Sustainable Trade in the Ixil Triangle, Guatemalan Highlands

Radulescu, Angela

Guatemala has among the largest numbers of indigenous people living within its borders in Central America. With wealth coming from tourism and exports concentrated mainly around Guatemala City, descendants of the ancient Maya live in small, ethnically distinct villages where locals struggle to preserve their heritage. Isolated in the valleys between the Cuchumatanes Mountains, the Ixil Triangle is home to a unique community of Ixil people who have retained their ancient way of life. Men tend to be farmers, women weave using technologies passed down from generation to generation, and few have a strong grasp of Spanish as a second language. Yet despite the isolation, tensions and instability in modern-day Guatemala have struck this community hard.
A startling number of the indigenous citizens of Guatemala, who make up 40% of the population, have no access to education, and many have no voice in the political process, as they lack the financial means to pay to become registered citizens. The Ixil also face economic pressures, as well as the repercussions of a bloody civil war that ended in 1996, taking an entire generation of men as casualties.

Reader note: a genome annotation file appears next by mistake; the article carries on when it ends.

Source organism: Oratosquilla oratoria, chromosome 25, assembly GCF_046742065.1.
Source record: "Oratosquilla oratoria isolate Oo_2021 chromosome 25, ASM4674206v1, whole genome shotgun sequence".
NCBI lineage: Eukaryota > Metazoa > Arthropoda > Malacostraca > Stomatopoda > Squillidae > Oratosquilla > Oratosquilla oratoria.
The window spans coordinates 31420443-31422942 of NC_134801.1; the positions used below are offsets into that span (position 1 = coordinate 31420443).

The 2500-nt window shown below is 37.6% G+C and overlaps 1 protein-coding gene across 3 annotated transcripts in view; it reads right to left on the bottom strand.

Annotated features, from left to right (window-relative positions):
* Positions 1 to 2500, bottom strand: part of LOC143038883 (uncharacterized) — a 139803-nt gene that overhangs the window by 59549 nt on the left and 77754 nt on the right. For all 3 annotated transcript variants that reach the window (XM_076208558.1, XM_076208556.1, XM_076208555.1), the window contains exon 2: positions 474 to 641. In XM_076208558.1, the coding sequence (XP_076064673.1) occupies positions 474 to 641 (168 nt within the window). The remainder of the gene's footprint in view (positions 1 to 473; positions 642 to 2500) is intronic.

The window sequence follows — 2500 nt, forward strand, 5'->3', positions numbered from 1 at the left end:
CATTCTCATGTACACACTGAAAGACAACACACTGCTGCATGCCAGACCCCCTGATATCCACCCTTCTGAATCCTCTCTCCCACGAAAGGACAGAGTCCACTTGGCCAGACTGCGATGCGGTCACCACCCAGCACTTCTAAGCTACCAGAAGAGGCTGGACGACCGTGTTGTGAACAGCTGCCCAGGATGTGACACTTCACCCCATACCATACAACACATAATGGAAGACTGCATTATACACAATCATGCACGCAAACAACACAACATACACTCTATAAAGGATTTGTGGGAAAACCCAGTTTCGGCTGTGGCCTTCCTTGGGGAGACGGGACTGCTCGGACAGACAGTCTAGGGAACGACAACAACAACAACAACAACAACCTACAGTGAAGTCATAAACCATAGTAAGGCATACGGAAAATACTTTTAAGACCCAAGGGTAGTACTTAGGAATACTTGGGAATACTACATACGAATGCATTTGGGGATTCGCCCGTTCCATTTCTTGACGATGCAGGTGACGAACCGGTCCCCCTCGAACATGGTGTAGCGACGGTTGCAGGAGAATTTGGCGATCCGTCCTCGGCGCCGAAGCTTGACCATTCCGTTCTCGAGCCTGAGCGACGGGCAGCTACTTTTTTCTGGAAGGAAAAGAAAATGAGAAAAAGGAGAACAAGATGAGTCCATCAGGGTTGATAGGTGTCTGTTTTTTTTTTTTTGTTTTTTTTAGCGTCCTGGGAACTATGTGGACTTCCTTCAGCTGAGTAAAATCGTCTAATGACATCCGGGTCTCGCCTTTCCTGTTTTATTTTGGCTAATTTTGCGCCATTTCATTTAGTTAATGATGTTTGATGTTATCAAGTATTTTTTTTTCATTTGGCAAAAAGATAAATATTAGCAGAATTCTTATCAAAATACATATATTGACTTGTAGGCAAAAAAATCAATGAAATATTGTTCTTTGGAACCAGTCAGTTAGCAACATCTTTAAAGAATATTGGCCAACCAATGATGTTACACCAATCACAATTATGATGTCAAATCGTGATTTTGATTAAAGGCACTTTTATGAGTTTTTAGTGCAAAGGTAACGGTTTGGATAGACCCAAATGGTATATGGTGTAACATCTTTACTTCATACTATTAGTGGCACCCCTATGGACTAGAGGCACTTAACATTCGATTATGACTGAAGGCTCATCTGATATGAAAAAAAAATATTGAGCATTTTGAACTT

Faced with the prospect of their disappearing culture, a small group of widows in the village of San Juan Cotzal have welcomed the help of European volunteers, and formed a weaving co-op. They take orders from distributors in more established tourist stops like Guatemala City and Antigua, utilizing age-old technologies to make carpets, bags, shawls, and other products that volunteers then deliver to stores around the country. Building upon the business skills they gain by maintaining the co-op, the widows are both politically and economically active, taking initiative on behalf of their community. Future projects include organizing fundraisers to equip each widow’s home with proper stoves and developing an improved outreach strategy to goods distributors in the larger cities. Defying heavy odds, the empowered women of Ixil are finding local ways to integrate their heritage into the global landscape.

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Also Published In

Consilience: The Journal of Sustainable Development

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Earth Institute
Published Here
December 7, 2015